The National Endowment for the Arts released its latest round of grants, with new taxpayer-funded art such as Macbeth with zombies, cowboy poetry, a play about privilege, and a traveling gay men's chorus.
The new art projects touch on prominent liberal concerns such as gun control, climate change, and gender identity issues.
The drag queen "Fauxnique" is back, receiving part of a $30,000 grant in San Francisco. Monique Jenkinson, a "feminist, postmodern, improvisational dance" artist whose drag queen alter ego is "Fauxnique," received funding last year for a performance titled "Gender in Transition."
This year's grant will support the "world premiere of Monique Jenkinson's 'Delicate Material,' which questions how society views gender and misogyny."
"Fauxnique made herstory as the first cissexual female to win a major drag pageant," according to Jenkinson's website.
Other projects on gender identity and sex include the play Trans Scripts about six men who are now women, costing $50,000.
The Gay Men's Chorus of Los Angeles received $20,000 to bring its anti-bullying "it gets better" tour to Omaha, Neb.
"The stage show brings to life real-life stories from lesbian, gay, transgender, genderqueer and straight allies from across America and infuses them with dynamic musical numbers," according to the group's website.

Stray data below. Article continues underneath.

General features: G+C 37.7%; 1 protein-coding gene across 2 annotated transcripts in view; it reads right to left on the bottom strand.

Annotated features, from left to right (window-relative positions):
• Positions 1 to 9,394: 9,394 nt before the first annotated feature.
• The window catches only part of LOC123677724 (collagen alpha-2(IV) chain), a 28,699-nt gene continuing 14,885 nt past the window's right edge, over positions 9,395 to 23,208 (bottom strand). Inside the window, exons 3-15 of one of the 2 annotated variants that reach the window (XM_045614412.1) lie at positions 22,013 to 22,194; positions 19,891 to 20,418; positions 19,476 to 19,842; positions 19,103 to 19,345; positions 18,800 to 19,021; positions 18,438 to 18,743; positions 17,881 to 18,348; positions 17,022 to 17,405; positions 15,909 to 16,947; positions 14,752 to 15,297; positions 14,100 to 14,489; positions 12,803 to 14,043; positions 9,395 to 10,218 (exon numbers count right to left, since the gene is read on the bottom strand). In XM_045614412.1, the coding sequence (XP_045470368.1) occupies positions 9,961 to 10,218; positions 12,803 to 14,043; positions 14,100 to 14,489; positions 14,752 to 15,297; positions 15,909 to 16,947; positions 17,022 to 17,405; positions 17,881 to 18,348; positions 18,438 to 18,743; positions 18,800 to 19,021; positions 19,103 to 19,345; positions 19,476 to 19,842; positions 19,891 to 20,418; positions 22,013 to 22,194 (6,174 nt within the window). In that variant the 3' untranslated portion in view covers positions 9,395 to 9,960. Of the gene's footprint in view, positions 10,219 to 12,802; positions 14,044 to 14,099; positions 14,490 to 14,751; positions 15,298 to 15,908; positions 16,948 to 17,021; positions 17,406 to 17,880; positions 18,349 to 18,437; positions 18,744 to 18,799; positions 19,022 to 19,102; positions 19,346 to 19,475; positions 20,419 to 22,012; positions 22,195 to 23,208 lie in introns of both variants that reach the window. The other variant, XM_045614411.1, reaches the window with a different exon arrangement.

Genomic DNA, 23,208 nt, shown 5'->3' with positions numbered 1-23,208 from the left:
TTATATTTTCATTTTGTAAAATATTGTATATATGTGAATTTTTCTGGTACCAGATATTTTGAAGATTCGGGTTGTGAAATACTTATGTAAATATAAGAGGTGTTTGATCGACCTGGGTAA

Songs performed by the chorus include "True Colors," and "Rumor Has It." The group encourages audiences to "come see our big brass bells!" during its "Holiday Spectacular."
A play about a Marine returning home from war to a sister who is now transgender and goes by the name "Max" will cost $40,000.
The International LGBT Film Festival will cost $10,000, and an exhibition at the University of Southern California for "Queer Networks in Chicano L.A." will cost $25,000.
A concert exploring "issues of gender, sexuality, and identity" in Chicago will cost $10,000, and another $10,000 will be spent on a concert for LGBTQ youth in Minnesota. Community performances on the "lack of credibility for women" in San Francisco will cost $10,000.
Residencies totaling $20,000 will be awarded in Chicago to South Side artists who "encourage open, ongoing, and active community participation in collective change" and "deepen understanding of race, class, gender, and sexual identities."